Quantcast

Tea Party Bill Would Gut Endangered Species Act

Tea Party senators introduced a bill last week that would effectively end the protection of most endangered species in the U.S. by gutting some of the most important provisions of the Endangered Species Act. Senate Bill 1731, introduced by Tea Party members Sen. Paul (R-KY), Sen. Lee (R-UT) and Sen. Heller (R-NV) would end protections for most of the species that are currently protected by the act and make it virtually impossible to protect new species under the law. It would also eliminate protection for habitat that’s critical to the survival of rare and struggling animals and plants around the country.

Graphic courtesy of U.S. Fish and Wildlife Service

“Here we are celebrating the fortieth anniversary of the Endangered Species Act this year, and the Tea Party wants to tear it limb from limb,” said Brett Hartl, endangered species policy director at the Center for Biological Diversity. “It’s really a sad testament to how out of touch the Tea Party has become with the American people, and how beholden they are to industry special interests that are more interested in profits than saving wildlife, wild places and a livable future for the next generation.”

In its 40-year history, the Endangered Species Act has been more than 99 percent successful at preventing extinction for wildlife under its protection and has put hundreds of plants and animals on the path to recovery, including bald eagles, grizzly bears, whales and sea turtles.

Despite this successful track record, the bill’s most extreme provision would require that every five years all protected species be removed from the list of threatened and endangered species, eliminating all legal protections. No matter how close to extinction they might be, every listed species would then have to wait until Congress passed a joint resolution renewing their protections under the act for another five years. Five years later, this process would start over again, eliminating all protections until Congress passed another joint resolution.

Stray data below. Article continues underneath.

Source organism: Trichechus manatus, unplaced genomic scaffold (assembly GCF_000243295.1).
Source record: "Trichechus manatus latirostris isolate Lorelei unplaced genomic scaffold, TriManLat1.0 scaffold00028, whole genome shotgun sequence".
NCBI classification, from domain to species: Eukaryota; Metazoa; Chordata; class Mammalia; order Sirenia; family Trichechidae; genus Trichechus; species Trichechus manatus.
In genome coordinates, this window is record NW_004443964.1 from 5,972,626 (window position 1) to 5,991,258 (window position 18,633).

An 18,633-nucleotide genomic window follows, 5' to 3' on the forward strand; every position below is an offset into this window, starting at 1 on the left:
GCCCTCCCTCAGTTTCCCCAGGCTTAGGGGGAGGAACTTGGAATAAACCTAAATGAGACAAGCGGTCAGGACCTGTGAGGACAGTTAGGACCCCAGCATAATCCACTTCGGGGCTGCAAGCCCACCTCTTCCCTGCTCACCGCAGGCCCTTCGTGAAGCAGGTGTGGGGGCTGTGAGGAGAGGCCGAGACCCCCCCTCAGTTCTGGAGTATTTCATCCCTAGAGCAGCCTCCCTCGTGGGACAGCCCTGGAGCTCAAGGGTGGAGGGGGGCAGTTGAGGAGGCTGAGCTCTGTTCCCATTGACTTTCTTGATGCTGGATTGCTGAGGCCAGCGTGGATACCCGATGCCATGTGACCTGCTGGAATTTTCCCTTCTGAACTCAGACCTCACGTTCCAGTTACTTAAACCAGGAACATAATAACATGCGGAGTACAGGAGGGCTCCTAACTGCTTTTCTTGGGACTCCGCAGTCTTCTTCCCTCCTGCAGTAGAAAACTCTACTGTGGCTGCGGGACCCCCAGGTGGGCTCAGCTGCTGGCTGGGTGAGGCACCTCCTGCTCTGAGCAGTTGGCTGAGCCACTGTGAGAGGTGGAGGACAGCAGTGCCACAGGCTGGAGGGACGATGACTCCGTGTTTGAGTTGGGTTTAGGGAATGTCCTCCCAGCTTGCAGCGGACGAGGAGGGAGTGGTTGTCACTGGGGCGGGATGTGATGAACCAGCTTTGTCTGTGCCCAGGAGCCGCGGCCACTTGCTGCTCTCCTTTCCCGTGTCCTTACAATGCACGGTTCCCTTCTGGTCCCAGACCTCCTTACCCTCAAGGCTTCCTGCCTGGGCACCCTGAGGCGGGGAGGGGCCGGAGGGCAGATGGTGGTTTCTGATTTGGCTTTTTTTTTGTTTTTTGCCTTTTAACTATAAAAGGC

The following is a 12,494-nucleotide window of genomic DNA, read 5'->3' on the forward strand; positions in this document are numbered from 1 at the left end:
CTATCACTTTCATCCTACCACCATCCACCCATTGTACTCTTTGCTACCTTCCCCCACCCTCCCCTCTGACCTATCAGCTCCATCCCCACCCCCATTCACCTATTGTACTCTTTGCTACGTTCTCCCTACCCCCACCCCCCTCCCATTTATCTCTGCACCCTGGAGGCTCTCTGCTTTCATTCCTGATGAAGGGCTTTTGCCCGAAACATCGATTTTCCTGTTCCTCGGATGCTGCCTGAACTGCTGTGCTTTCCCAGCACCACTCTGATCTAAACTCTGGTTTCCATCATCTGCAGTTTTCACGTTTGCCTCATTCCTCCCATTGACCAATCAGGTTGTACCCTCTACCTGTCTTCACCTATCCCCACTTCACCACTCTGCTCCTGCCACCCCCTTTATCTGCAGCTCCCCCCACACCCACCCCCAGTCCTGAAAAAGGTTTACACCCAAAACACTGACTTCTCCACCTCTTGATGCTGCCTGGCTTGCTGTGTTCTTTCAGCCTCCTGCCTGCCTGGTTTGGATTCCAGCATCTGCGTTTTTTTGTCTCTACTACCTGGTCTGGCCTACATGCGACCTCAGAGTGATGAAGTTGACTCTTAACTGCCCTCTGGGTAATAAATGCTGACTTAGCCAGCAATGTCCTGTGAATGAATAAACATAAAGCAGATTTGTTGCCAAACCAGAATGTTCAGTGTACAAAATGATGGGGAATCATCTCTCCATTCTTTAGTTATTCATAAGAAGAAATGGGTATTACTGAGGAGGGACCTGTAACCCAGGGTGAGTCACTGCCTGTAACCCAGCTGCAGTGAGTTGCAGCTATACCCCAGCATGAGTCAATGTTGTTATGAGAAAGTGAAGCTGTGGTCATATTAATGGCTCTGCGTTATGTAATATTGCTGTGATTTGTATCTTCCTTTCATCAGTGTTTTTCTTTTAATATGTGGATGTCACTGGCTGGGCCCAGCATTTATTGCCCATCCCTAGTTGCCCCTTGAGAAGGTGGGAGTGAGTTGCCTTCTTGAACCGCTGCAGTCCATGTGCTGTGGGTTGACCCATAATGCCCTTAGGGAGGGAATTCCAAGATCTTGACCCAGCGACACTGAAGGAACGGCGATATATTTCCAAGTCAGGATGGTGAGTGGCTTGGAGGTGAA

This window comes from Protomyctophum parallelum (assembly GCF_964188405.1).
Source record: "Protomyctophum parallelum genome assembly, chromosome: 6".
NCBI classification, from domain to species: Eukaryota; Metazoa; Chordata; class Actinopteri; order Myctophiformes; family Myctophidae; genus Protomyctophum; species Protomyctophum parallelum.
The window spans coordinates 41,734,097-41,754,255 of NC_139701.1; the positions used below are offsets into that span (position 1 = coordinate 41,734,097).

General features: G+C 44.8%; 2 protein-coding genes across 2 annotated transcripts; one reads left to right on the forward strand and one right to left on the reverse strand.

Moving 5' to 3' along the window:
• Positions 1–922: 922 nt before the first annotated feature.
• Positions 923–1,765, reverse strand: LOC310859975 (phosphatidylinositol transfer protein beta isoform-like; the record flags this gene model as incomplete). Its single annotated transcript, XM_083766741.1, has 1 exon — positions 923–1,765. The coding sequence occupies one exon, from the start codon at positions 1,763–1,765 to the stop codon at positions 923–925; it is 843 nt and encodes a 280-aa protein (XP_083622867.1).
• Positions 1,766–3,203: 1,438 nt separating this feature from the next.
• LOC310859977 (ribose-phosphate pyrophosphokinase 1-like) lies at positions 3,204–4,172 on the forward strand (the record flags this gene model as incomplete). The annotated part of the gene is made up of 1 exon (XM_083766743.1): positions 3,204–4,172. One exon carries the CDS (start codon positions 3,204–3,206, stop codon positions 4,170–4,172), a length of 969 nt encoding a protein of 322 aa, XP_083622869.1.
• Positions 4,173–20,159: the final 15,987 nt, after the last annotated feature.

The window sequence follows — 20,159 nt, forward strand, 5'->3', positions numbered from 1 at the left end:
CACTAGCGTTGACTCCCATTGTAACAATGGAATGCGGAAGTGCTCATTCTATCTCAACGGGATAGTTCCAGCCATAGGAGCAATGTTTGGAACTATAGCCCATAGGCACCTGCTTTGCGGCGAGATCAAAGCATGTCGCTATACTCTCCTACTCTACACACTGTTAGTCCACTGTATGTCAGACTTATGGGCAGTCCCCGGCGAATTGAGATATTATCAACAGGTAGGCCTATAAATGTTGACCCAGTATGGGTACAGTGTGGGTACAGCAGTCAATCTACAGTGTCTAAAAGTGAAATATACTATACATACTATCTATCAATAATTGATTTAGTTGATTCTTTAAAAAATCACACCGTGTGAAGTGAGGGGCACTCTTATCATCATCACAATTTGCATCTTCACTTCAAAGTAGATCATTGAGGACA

“The strength of the Endangered Species Act—in fact all of our nation’s environmental laws—comes from the requirement that science, not politics, guide the protection of our wildlife, air and water,” said Hartl. “This bill would allow extreme ideologues in Congress to veto environmental protections for any protected species they wanted, just so they could appease their special-interest benefactors.”

The bill would eliminate all protections for the critical habitat of endangered species and allow state governments to effectively veto any conservation measures designed to protect an imperiled species within their respective state. Meanwhile federal wildlife agencies would need to complete onerous accounting reports to estimate the costs of protecting endangered species rather than completing tangible, on-the-ground conservation activities to protect species and the places they live.

“This bill would devastate species protections and open the door to log, mine and pave some of the last places on Earth where these animals survive,” Hartl said. “It’s a boon for profiteers like the Koch Brothers but will rob every American who values wildlife and wild places.”

Visit EcoWatch’s BIODIVERSITY page for more related news on this topic.

EcoWatch Daily Newsletter

A volcano erupts on New Zealand's Whakaari/White Island on Dec. 9, 2019. Michael Schade / Twitter

A powerful volcano on Monday rocked an uninhabited island frequented by tourists about 30 miles off New Zealand's coast. Authorities have confirmed that five people died. They expect that number to rise as some are missing and police officials issued a statement that flights around the islands revealed "no signs of life had been seen at any point,", as The Guardian reported.